Journal of Archaeology in the Low Countries 1-2 (November 2009)Quentin Bourgeois; Luc Amkreutz; Raphaël Panhuysen: The Niersen Beaker burial: A renewed study of a century-old excavation
4 A Re-evaluation of the grave and the burial mound

4.3 The surrounding feature

The next feature Holwerda describes is the surrounding feature of the primary mound period (F3, fig.6). At a depth of 1.5 m below the top of the mound, thus at the level of the old surface, a ‘burnt strip’ was found with a circumference of about 10 m. In all likelihood, the burnt feature Holwerda describes was an orange-reddish discolouration typical for soil features in the region (Fontijn & Van der Linde in prep). In this case we are dealing with a trench under the foot of the primary barrow. At some places the outer edges of the ditch are said to have been lined with charcoal, creating two concentric circles 60 cm apart. That it really was charcoal is supported by one of the barrows at nearby Vaassen, where tumulus III also had a 3 m long stretch of charcoal in the fill of the ditch (cf. Lanting & Van der Waals 1971, fig.9). These charcoal stretches give us the approximate width of the ditch. The depth of the feature is not mentioned.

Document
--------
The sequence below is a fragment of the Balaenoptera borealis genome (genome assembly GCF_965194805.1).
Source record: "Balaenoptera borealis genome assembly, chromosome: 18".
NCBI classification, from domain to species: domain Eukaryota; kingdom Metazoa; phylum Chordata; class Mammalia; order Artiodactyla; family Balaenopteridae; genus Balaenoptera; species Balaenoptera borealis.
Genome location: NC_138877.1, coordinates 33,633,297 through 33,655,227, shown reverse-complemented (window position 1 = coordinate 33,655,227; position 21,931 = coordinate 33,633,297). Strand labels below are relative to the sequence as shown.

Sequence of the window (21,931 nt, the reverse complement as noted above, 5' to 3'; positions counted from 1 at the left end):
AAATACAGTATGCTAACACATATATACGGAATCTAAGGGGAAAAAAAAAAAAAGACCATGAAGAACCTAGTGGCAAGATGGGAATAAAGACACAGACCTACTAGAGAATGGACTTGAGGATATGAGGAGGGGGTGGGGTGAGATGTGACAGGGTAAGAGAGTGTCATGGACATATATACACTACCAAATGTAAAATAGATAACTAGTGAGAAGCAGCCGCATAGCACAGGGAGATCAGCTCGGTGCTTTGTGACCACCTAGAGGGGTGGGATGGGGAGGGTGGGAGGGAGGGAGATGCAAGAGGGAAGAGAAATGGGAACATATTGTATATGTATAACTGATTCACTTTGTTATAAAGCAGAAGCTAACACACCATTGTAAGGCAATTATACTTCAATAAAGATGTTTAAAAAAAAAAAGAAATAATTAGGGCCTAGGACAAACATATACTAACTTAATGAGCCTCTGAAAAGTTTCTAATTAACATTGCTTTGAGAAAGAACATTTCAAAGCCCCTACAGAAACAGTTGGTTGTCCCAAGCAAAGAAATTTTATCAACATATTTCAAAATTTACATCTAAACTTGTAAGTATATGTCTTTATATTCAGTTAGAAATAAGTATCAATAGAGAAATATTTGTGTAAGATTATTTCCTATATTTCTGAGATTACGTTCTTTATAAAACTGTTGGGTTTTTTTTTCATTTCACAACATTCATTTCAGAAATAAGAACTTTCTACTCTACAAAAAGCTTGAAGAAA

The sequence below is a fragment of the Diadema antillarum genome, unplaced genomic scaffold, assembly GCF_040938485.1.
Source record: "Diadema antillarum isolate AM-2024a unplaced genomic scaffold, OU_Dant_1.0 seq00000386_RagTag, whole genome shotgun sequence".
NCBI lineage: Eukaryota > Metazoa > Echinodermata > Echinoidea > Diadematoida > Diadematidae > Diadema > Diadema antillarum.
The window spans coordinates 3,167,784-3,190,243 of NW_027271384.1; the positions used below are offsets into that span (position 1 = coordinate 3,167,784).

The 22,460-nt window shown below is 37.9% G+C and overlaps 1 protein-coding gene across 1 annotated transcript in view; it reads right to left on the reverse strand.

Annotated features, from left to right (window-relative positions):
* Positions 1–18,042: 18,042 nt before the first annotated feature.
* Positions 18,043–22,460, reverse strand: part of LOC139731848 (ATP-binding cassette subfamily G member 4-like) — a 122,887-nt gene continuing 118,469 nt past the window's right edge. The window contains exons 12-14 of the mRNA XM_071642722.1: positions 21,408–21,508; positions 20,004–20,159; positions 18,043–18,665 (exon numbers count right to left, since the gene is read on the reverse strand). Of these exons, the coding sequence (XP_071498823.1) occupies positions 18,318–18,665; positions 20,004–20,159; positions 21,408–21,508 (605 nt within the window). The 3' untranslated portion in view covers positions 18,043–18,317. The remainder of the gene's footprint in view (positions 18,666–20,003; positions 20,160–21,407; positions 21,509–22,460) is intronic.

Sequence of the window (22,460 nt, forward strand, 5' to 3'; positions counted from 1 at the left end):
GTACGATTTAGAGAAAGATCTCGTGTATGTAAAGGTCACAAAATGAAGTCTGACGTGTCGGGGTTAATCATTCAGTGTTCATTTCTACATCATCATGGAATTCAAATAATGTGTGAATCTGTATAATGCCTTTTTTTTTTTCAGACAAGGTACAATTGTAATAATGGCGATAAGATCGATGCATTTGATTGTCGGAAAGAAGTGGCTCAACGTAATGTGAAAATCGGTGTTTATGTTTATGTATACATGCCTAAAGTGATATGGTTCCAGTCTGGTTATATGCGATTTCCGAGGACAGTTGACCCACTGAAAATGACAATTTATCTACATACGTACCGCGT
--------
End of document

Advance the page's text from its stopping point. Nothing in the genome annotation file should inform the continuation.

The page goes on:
The lines of charcoal probably represent the outer sides of superficially charred posts or burnt wickerwork running in between posts. Holwerda also mentions that at regular intervals, the soil was burnt more intensely than in other places. In our opinion this may indicate that posts had stood in this trench, as these would show a different discolouration than the fill of the ditch. Palisaded ditches are commonly found around Neolithic barrows in the region (cf. Vaassen, tumulus I and III, Lanting & Van der Waals 1971; or Emst Hertekamp, tumulus 5, Holwerda 1910, 8-9).

Holwerda’s description and reconstruction of the barrow is, however, not without problems. The trench would have had posts which stood upright, creating a wooden cylinder, not much unlike the reconstruction suggested by Modderman (1984, 57; for a similar reconstruction see Lawson 2007, 168). That the barrow represents the remains of a collapsed house or roof (Holwerda 1908, 16) can be refuted since the area within the palisaded trench would have been filled in with sods and sand. Whether or not the palisaded trench would have been pulled out before the barrow was erected is still subject to debate (cf. Lanting 2008, 62). Either way a barrow was built on top of the grave.